DERRY MAN, Paul Craig’s presence at the Walled City Marathon finish line at Guildhall Square on Sunday was a throwback to a golden era for local distance runners in the early 1980s.
The Walled City Marathon has had six Kenyan winners in the past seven years as Eric Koech became the latest when he clinched his second victory in the Maiden City at the weekend, adding to his 2016 success.
Since its return as part of the 2013 City of Culture celebrations following a 28 year absence, the 26.2 mile endurance race has been won just once by a local man with Co. Derry veteran runner, Tommy Hughes winning the inaugural event to add to his 1984 and 1985 titles.
And before Hughes, the last Derry man to win the event was Creggan man, Craig who, alongside his brother Gerry, was at the forefront of the sport during the 1980’s athletics boom in the city.
Indeed, the Malin Gardens siblings had won back-to-back Waterside Half Marathon victories in 1984 and ‘85 but it was Paul’s spectacular double marathon triumphs in Belfast and Derry in the space of three weeks which stood the test of time.
Kenyan runner, Freddy Sittuk matched Paul’s incredible feat when winning both Derry and Belfast marathons in 2014 while Sunday’s Walled City Marathon champion, Koech had come up short as runner-up in Belfast last month.
Paul, who retired from the sport after injury in his late 20s, had earned running scholarships to Southern Illinois University in the USA in the 1970s and represented Ireland all the way up to senior level.
He went on to settle in Boston in the mid-80s and has been living in the US for the past 35 years. However, he returned in 1983 to win both his marathon ‘double’ in the space of three weeks - an achievement he’s still very proud of to this day.
Now residing in North Carolina, Paul, who celebrates his 62nd birthday this week, returned to his hometown along with his wife, Mary just in time to take in the city’s spectacular 26.2 mile race along the banks of the River Foyle on Sunday.
There’s been significant changes to the course since he won in ‘83 but it brought back fond memories of an exciting period for athletics in the North West.
“Well, now you have the three bridges,” he pointed out. “You have the Peace Bridge and you can actually run over that so that’s the big change.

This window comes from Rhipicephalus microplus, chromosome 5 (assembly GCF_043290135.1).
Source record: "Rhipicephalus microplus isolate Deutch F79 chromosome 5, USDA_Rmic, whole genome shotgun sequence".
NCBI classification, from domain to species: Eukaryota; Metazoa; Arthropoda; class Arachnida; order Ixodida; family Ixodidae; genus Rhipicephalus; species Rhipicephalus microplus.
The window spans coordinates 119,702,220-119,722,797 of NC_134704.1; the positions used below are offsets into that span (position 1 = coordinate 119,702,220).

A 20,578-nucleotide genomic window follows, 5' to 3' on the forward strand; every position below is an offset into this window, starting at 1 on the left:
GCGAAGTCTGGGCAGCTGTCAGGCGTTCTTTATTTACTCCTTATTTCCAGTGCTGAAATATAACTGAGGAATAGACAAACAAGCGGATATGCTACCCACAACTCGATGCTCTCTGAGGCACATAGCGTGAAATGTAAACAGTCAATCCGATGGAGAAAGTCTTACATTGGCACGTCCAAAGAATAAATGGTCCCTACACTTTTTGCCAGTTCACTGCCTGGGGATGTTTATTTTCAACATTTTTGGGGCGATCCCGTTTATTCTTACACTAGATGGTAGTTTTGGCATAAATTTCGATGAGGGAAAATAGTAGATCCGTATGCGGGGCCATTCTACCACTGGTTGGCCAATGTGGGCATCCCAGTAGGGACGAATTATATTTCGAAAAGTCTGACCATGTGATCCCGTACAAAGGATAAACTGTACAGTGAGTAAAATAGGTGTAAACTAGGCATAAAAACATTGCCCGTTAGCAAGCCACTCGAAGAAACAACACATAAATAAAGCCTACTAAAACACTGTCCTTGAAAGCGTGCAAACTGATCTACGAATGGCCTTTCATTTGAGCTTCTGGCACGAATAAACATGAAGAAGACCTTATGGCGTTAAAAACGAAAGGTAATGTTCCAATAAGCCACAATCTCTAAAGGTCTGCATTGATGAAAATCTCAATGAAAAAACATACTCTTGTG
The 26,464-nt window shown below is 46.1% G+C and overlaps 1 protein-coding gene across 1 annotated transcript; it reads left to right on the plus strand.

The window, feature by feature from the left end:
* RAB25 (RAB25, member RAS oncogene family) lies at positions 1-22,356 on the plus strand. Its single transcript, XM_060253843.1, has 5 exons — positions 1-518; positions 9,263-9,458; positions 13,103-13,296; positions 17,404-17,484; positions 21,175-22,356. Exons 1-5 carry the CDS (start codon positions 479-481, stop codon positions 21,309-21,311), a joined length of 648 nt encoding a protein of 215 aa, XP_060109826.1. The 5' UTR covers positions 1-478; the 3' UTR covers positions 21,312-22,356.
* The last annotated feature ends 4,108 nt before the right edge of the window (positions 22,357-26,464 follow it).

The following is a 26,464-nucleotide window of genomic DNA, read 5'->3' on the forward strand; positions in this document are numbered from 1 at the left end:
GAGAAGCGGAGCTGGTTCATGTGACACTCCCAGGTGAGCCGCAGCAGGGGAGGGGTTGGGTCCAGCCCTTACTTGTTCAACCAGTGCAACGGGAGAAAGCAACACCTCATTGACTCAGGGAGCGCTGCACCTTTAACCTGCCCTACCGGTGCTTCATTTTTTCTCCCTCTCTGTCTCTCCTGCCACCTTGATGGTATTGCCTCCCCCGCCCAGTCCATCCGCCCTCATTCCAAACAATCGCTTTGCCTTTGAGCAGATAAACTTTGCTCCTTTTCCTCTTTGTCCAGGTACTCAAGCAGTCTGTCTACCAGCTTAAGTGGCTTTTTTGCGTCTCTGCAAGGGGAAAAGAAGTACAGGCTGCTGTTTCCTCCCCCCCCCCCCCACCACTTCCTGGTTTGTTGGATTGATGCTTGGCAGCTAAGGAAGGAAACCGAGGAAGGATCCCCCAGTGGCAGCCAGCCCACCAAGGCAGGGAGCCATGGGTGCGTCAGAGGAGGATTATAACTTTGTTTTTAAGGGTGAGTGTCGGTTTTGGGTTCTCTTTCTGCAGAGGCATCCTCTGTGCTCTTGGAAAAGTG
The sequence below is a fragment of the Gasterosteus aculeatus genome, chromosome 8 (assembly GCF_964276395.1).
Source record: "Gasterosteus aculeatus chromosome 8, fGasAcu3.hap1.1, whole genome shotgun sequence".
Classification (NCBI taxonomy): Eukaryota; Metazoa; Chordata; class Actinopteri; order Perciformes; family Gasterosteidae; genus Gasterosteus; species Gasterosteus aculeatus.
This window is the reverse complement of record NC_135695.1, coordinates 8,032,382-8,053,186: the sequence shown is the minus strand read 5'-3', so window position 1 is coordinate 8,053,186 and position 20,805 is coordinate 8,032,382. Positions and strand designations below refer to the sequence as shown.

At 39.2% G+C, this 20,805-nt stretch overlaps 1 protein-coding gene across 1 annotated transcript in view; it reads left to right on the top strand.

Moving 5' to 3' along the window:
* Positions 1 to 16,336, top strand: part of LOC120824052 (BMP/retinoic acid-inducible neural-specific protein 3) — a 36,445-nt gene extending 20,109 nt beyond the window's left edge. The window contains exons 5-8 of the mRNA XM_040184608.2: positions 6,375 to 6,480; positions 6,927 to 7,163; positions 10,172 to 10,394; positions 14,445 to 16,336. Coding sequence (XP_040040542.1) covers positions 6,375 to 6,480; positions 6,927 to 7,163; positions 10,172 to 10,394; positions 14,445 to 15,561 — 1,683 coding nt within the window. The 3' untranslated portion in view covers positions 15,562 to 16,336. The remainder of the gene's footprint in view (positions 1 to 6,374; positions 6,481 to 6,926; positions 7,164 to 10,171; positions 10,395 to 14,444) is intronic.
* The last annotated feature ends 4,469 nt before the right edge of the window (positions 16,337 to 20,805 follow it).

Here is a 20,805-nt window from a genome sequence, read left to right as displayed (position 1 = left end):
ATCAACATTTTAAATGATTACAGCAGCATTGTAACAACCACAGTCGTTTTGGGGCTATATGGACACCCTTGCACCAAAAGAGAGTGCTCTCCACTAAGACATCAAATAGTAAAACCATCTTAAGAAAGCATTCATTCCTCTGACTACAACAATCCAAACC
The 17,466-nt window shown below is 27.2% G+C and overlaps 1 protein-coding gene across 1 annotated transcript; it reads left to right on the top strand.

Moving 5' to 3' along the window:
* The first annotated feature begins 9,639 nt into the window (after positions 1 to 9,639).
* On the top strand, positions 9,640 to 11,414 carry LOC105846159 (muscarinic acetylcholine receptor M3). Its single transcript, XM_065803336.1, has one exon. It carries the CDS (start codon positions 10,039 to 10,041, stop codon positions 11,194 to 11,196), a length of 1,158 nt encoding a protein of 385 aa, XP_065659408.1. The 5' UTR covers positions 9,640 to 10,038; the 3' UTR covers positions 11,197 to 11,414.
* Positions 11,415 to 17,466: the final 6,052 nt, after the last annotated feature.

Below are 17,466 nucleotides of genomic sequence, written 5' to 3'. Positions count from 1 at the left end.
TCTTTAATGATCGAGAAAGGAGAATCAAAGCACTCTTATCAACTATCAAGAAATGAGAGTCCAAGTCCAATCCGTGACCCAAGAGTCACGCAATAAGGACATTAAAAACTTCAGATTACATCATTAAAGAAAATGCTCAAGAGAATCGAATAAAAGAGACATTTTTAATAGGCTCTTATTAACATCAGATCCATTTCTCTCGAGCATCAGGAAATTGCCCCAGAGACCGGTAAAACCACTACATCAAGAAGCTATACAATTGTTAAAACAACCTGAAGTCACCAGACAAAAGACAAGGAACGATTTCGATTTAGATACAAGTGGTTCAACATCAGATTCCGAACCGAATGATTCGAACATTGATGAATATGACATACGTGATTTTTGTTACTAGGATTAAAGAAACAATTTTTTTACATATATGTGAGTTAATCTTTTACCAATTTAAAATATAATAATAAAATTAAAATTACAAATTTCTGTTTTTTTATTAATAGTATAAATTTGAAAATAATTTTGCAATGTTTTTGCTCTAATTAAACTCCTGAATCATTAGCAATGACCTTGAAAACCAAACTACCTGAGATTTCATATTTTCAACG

“We ran over Craigavon Bridge over to the Caw roundabout. We ran down the Lecky Road and all the way out to Slievemore, down the Buncrana Road and out around Shantallow, so it was more of a loop around there. This is a big flatter.
“It’s a special course,” he observed. “It’s a great thing for the city. Back in the day when I was running we had the Troubles. My brother Gerry and Gerry Lynch were the main guys trying to organise it and it brought a bit of normality to the town in a situation which was far from normal with the Troubles going on.
“I’m just back for a visit and it happened to line up with the marathon this time,” he explained. “Gerry (Lynch) found out I was coming over and asked me to come over to the race.”
Reminiscing about his historic marathon double win 36 years ago, Paul recalled how his strategy of reserving energy paid dividends.
“It was a very good time,” he recalled. “I had made the goal of doing both Belfast and Derry marathons and when I won Belfast I had something like three weeks to go until the Derry one.
“I ran the two with the idea of running to win,” he insisted. “I stayed in with the pack as much as I could and only made my effort when it came near the end so I could do both.”
Paul has swapped his running shoes for a bike and is a member of the Cape Fear Cycling Club in North Carolina. He’s also an avid golfer and while his running days are firmly in the past, he thoroughly enjoyed reminiscing about his past glories on Sunday afternoon.